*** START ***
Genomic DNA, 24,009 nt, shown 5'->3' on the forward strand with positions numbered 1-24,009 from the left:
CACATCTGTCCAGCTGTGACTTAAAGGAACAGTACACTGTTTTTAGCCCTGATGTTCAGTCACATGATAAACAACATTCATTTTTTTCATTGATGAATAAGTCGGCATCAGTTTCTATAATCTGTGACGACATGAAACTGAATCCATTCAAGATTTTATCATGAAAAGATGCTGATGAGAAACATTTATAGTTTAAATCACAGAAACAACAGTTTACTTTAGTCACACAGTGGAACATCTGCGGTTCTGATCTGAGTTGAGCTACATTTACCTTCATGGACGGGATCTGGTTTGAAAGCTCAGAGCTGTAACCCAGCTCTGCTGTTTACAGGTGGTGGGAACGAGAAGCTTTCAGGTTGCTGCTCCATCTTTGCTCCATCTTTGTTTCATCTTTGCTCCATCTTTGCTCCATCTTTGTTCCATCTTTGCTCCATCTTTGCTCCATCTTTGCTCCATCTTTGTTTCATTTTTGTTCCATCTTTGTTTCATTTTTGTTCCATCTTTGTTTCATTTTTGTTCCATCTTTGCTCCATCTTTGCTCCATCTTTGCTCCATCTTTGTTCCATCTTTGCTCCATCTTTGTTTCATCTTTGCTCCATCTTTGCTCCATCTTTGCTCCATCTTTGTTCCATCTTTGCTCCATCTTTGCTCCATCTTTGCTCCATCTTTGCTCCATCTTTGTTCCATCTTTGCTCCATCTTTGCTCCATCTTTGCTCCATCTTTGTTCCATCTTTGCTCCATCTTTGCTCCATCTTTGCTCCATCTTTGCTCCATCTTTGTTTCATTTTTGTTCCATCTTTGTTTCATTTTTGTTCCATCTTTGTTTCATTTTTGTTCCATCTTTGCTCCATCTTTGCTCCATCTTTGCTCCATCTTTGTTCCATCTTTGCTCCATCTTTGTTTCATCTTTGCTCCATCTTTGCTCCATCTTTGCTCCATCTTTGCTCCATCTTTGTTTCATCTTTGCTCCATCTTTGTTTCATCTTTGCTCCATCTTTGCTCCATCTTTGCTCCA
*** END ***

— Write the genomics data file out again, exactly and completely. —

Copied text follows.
Genomic DNA, 24,009 nt, shown 5'->3' on the forward strand with positions numbered 1-24,009 from the left:
CACATCTGTCCAGCTGTGACTTAAAGGAACAGTACACTGTTTTTAGCCCTGATGTTCAGTCACATGATAAACAACATTCATTTTTTTCATTGATGAATAAGTCGGCATCAGTTTCTATAATCTGTGACGACATGAAACTGAATCCATTCAAGATTTTATCATGAAAAGATGCTGATGAGAAACATTTATAGTTTAAATCACAGAAACAACAGTTTACTTTAGTCACACAGTGGAACATCTGCGGTTCTGATCTGAGTTGAGCTACATTTACCTTCATGGACGGGATCTGGTTTGAAAGCTCAGAGCTGTAACCCAGCTCTGCTGTTTACAGGTGGTGGGAACGAGAAGCTTTCAGGTTGCTGCTCCATCTTTGCTCCATCTTTGTTTCATCTTTGCTCCATCTTTGCTCCATCTTTGTTCCATCTTTGCTCCATCTTTGCTCCATCTTTGCTCCATCTTTGTTTCATTTTTGTTCCATCTTTGTTTCATTTTTGTTCCATCTTTGTTTCATTTTTGTTCCATCTTTGCTCCATCTTTGCTCCATCTTTGCTCCATCTTTGTTCCATCTTTGCTCCATCTTTGTTTCATCTTTGCTCCATCTTTGCTCCATCTTTGCTCCATCTTTGTTCCATCTTTGCTCCATCTTTGCTCCATCTTTGCTCCATCTTTGCTCCATCTTTGTTCCATCTTTGCTCCATCTTTGCTCCATCTTTGCTCCATCTTTGTTCCATCTTTGCTCCATCTTTGCTCCATCTTTGCTCCATCTTTGCTCCATCTTTGTTTCATTTTTGTTCCATCTTTGTTTCATTTTTGTTCCATCTTTGTTTCATTTTTGTTCCATCTTTGCTCCATCTTTGCTCCATCTTTGCTCCATCTTTGTTCCATCTTTGCTCCATCTTTGTTTCATCTTTGCTCCATCTTTGCTCCATCTTTGCTCCATCTTTGCTCCATCTTTGTTTCATCTTTGCTCCATCTTTGTTTCATCTTTGCTCCATCTTTGCTCCATCTTTGCTCCA